Fortnite review: "Continued to adapt and fight to be one of the best battle royale games"

GamesRadar+ Verdict

Nobody thought Fortnite would still be popular this late on, but it's continued to adapt and fight for its spot at the top of the battle royale ladder.


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    Building mid-combat is unique and revolutionary, with a slick control scheme

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    The narrative continues to shake up the map

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    Creative mode and LTMs mean there's always something for everyone

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    Epic continuously rotate items so the meta never stays the same for long


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    Learning the game now is almost impossible for a newbie

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    Gunplay is uninspired and could do with some adjustments

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Since late 2017, Fortnite has quickly grown to be the most popular game in the world. Despite competition from the likes of PUBG, and more recently Apex Legends, Fortnite’s still reaching highs of 10.7 million concurrent players during its unique live events, and with over 200 million registered players as of November last year, Fortnite is undoubtedly unbeatable right now. The real question, however, is whether Fortnite is actually any good.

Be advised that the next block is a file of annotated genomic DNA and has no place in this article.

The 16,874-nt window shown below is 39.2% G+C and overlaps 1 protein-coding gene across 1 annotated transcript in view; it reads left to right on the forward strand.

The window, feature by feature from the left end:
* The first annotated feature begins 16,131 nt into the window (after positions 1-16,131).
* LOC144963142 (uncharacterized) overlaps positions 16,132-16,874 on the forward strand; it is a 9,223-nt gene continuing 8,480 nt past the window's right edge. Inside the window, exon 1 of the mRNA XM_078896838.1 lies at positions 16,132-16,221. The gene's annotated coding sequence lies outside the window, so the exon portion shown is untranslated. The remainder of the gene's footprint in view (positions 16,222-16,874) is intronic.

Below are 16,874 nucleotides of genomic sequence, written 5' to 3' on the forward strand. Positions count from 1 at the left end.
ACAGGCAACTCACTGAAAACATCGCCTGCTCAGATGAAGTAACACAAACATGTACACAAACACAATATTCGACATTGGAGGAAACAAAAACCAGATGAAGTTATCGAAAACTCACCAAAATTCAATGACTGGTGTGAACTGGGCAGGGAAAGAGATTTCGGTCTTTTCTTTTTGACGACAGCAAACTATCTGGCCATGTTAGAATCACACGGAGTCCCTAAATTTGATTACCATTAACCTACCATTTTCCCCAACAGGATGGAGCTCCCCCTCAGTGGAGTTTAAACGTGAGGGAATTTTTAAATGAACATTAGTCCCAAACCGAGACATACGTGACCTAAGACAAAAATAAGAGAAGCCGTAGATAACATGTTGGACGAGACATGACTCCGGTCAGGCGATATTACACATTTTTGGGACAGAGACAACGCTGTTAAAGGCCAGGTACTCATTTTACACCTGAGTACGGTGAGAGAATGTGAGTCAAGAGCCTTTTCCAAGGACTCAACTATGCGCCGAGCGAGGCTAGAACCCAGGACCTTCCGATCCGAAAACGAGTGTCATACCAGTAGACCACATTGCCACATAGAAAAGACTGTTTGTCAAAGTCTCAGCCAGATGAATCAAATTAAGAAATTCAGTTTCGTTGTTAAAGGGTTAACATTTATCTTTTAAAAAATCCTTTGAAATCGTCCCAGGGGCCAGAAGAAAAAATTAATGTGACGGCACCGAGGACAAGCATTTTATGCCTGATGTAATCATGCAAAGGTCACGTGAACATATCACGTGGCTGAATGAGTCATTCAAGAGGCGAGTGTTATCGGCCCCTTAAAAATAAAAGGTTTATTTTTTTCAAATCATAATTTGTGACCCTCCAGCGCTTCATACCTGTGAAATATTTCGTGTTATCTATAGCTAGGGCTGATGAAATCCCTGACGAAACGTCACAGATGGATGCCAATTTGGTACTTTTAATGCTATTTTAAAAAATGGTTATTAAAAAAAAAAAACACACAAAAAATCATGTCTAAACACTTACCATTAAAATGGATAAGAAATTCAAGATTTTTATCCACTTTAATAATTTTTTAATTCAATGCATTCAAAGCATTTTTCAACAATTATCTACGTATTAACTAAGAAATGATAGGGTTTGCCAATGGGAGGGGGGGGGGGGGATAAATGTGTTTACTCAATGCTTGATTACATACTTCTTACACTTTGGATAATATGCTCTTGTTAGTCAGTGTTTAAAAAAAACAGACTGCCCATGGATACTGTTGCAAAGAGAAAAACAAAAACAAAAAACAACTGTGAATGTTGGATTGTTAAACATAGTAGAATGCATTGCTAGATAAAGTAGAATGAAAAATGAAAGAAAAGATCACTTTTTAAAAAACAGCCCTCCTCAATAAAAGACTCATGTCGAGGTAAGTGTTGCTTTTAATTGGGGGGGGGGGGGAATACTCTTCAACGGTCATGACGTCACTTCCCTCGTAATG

To answer that, we’re going to have to cast our minds back to when Fortnite first launched. Since the release of the battle royale mode in September 2017, Epic has put it through a vast number of changes, and the current iteration of Fortnite Battle Royale is a far cry from what we experienced when we jumped out of the battle bus for the first time. Fortnite hasn't always got it right, but there have been times where other video games basically ceased to exist altogether.

The most impressive multiplayer narrative ever seen

Part of Fortnite's appeal comes from its unexpected narrative. Despite it existing solely as an online multiplayer title, Epic spent the majority of 2018 breaking the usual multiplayer gameplay tropes by introducing a continuously evolving plot line, which now spans multiple seasons of Fortnite content.

It all started with a meteor that hung in the sky for weeks, before crashing into the map and obliterating Dusty Depot. It created a sense of wonder in the community and since then there’s been numerous in-game events like the rocket launch, Kevin the Cube, the enormous iceberg, and most recently the huge volcano in Fortnite Season 8.

"Epic spent the majority of 2018 breaking the usual multiplayer gameplay tropes by introducing a continuously evolving plot line"

Epic’s wonderful way of telling stories through unconventional mediums means it has created an incredibly passionate Fortnite community, which thrives on speculating on what it all could mean and the potential outcomes. Without these awe-inspiring moments, the game wouldn’t be half as intriguing. The community is the heart of Fortnite - yes, even the soccer skin wearing players who love to kill me in one headshot with a pump shotgun.

Although Fortnite has been executing the most impressive multiplayer narrative in games for over a year now, none of that matters if the game isn’t enjoyable to play. But there’s a reason it’s captured the attention of millions around the world for so long, and it isn’t just down to the Floss dance and Skull Trooper skin.